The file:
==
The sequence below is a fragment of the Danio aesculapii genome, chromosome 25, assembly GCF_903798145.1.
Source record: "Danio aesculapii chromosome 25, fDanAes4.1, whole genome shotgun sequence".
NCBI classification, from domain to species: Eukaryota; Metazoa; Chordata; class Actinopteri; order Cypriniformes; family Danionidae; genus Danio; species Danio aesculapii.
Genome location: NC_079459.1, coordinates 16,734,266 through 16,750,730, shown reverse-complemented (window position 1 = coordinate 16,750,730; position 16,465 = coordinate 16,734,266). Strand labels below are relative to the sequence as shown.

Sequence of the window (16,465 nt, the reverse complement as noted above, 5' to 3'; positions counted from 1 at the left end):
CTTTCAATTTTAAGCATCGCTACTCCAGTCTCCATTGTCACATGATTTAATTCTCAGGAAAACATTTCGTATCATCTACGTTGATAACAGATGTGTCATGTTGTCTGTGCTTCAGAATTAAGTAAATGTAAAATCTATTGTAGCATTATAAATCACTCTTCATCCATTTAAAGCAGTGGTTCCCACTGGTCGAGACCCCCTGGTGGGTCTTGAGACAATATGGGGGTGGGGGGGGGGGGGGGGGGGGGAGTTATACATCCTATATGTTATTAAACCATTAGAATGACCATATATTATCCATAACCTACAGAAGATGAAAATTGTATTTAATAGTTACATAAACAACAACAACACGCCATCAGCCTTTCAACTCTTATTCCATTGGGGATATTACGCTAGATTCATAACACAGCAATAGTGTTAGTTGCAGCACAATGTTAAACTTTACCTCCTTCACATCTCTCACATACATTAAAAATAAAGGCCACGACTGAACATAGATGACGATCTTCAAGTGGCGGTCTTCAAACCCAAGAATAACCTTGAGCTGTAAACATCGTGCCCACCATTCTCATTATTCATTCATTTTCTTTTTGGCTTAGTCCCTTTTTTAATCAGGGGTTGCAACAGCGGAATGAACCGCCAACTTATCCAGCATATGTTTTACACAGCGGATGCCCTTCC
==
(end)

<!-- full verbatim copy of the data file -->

The sequence below is a fragment of the Danio aesculapii genome, chromosome 25, assembly GCF_903798145.1.
Source record: "Danio aesculapii chromosome 25, fDanAes4.1, whole genome shotgun sequence".
NCBI classification, from domain to species: Eukaryota; Metazoa; Chordata; class Actinopteri; order Cypriniformes; family Danionidae; genus Danio; species Danio aesculapii.
Genome location: NC_079459.1, coordinates 16,734,266 through 16,750,730, shown reverse-complemented (window position 1 = coordinate 16,750,730; position 16,465 = coordinate 16,734,266). Strand labels below are relative to the sequence as shown.

Sequence of the window (16,465 nt, the reverse complement as noted above, 5' to 3'; positions counted from 1 at the left end):
CTTTCAATTTTAAGCATCGCTACTCCAGTCTCCATTGTCACATGATTTAATTCTCAGGAAAACATTTCGTATCATCTACGTTGATAACAGATGTGTCATGTTGTCTGTGCTTCAGAATTAAGTAAATGTAAAATCTATTGTAGCATTATAAATCACTCTTCATCCATTTAAAGCAGTGGTTCCCACTGGTCGAGACCCCCTGGTGGGTCTTGAGACAATATGGGGGTGGGGGGGGGGGGGGGGGGGGGAGTTATACATCCTATATGTTATTAAACCATTAGAATGACCATATATTATCCATAACCTACAGAAGATGAAAATTGTATTTAATAGTTACATAAACAACAACAACACGCCATCAGCCTTTCAACTCTTATTCCATTGGGGATATTACGCTAGATTCATAACACAGCAATAGTGTTAGTTGCAGCACAATGTTAAACTTTACCTCCTTCACATCTCTCACATACATTAAAAATAAAGGCCACGACTGAACATAGATGACGATCTTCAAGTGGCGGTCTTCAAACCCAAGAATAACCTTGAGCTGTAAACATCGTGCCCACCATTCTCATTATTCATTCATTTTCTTTTTGGCTTAGTCCCTTTTTTAATCAGGGGTTGCAACAGCGGAATGAACCGCCAACTTATCCAGCATATGTTTTACACAGCGGATGCCCTTCC